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Rinse and repeat until you've made all the links you want.

To make chain out of the links take half the links and cut through one side. I used a really thin fine tooth saw for my cuts.

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To join the links together, gently pry the first cut link open slightly and connect it to two of the uncut links. Using a disposable brush apply a small amount of ABS glue into the cut on the cut link. It should spring closed as soon as you stop holding it open.


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With ABS the glue actually forms a chemical weld fusing the ends together. It's also pretty pungent so make sure you do this in a well ventilated area.

To continue just keep adding a cut link and an uncut link to one end of the chain. Gluing the cut links as you go.

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That's all there is to it so have fun.
 

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Nice! May have to implement this! :)
The chain did turn out pretty good didn't it?

I've still got about 200 links to go before I'm done with this batch. I should end up with about 80 feet of chain. It's time consuming and tedious but it's cheap. Time I've got, money, not so much.
 

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I just dry brushed it with dark brown, reddish brown and very sparingly with a little beige in that order. Let each color dry before applying the next, it doesn't take long. I have some hooks in the ceiling of my shop so I hung the chain and painted a section at a time. I painted the entire chain with each color before moving on to the next. The nice thing about using ABS is that the black is a nice base color and if the paint is scratched it doesn't matter.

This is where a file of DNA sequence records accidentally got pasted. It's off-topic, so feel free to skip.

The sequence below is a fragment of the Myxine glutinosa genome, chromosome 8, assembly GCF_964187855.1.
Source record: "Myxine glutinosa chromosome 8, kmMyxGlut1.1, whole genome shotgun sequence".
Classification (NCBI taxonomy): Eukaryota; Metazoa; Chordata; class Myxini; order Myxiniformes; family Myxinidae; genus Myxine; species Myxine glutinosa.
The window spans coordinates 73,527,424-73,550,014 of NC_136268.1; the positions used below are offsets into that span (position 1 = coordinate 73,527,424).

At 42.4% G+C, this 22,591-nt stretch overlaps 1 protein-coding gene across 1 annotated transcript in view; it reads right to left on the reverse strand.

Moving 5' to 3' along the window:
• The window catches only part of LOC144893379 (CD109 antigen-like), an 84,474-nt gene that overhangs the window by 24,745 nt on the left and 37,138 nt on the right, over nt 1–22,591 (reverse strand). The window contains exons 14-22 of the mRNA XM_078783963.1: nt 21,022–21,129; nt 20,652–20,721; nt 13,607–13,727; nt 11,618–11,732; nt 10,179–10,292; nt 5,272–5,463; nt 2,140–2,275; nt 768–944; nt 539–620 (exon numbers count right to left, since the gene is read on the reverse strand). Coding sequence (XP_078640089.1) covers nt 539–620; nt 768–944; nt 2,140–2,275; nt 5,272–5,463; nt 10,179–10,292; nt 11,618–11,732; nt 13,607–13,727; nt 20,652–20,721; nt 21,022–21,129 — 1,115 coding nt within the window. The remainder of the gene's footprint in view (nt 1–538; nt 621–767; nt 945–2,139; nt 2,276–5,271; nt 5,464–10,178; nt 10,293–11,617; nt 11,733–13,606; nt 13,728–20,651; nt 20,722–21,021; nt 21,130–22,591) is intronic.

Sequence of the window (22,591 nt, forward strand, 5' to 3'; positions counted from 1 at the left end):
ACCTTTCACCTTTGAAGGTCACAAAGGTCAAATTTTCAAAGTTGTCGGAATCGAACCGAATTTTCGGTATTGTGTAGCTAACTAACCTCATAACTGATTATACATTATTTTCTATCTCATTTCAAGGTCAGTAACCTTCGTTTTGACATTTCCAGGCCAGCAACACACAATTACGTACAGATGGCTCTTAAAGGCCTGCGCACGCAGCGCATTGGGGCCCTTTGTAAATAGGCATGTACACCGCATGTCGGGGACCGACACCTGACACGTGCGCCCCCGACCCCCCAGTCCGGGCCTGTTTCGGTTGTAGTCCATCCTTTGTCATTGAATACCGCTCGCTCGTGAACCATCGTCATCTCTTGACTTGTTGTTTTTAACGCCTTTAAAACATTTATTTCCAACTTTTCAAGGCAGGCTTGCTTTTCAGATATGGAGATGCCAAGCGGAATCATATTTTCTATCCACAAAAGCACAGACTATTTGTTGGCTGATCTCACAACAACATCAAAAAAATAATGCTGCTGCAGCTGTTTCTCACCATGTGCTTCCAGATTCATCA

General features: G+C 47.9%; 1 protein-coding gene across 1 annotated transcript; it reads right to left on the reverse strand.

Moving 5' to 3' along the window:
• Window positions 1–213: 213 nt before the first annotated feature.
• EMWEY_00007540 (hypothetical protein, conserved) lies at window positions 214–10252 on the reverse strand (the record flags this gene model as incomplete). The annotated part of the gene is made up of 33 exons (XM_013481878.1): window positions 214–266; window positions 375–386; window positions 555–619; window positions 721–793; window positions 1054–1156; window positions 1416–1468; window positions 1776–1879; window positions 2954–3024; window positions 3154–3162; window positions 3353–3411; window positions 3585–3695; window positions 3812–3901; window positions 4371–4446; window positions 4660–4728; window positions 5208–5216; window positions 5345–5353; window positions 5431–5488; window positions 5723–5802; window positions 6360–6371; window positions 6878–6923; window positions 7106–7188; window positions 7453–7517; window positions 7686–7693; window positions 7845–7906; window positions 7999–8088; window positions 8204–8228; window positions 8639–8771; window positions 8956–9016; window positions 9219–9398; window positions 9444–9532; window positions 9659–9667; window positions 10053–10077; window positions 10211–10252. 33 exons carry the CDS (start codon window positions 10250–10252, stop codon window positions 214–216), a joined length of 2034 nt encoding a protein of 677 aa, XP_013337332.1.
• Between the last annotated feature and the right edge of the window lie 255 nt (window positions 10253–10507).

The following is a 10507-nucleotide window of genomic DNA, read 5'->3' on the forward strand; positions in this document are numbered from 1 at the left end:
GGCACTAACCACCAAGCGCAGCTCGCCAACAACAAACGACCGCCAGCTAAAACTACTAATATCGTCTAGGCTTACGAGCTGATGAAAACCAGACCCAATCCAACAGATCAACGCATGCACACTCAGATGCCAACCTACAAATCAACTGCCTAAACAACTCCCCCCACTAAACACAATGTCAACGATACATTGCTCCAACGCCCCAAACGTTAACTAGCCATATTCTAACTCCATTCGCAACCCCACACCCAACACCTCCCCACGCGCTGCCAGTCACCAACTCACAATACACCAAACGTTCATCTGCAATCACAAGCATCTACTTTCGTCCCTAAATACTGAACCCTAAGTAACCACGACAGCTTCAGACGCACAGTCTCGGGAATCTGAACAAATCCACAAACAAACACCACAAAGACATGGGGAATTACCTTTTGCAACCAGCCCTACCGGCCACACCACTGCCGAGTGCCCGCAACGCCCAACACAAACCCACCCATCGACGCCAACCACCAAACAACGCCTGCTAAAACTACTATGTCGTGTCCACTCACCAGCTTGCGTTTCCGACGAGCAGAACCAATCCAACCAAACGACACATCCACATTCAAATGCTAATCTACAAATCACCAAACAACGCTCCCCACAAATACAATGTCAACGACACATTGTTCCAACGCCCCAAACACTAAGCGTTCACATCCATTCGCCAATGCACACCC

The paint is just some oops house paint from Home Depot. I check to see what's available whenever I'm there. I've found a lot of small sample jars for 50 cents each.

Here's a close-up picture.
 

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Nice work. Not sure how well it would work. But I wonder if you could take a section of pipe, maybe 12" long and try and form that piece into the oval shape. Then cut each link from it, instead of heating and forming each link.
 

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Nice work. Not sure how well it would work. But I wonder if you could take a section of pipe, maybe 12" long and try and form that piece into the oval shape. Then cut each link from it, instead of heating and forming each link.
Oh heck yeah. If you took the pipe, heated it up, and then pressed down on it with a section of 2x4 that's longer than the heated pipe it would work.

All you would need to do is hold the 2x4 until the pipe cooled down. Maybe a minute?

You could also use a few clamps to hold the 2x4 against the pipe so you would know X number of turns of the clamp would give you the desired oval shape.

Get a jig saw, hack saw, or band saw and go to town. You could crank out a butt load in a hurry I bet.
 

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Discussion Starter #12
Nice Idea, but it's really hard to heat a length of pipe evenly enough to get the entire length to be soft enough at the same time. Give it a try and let us know how it goes.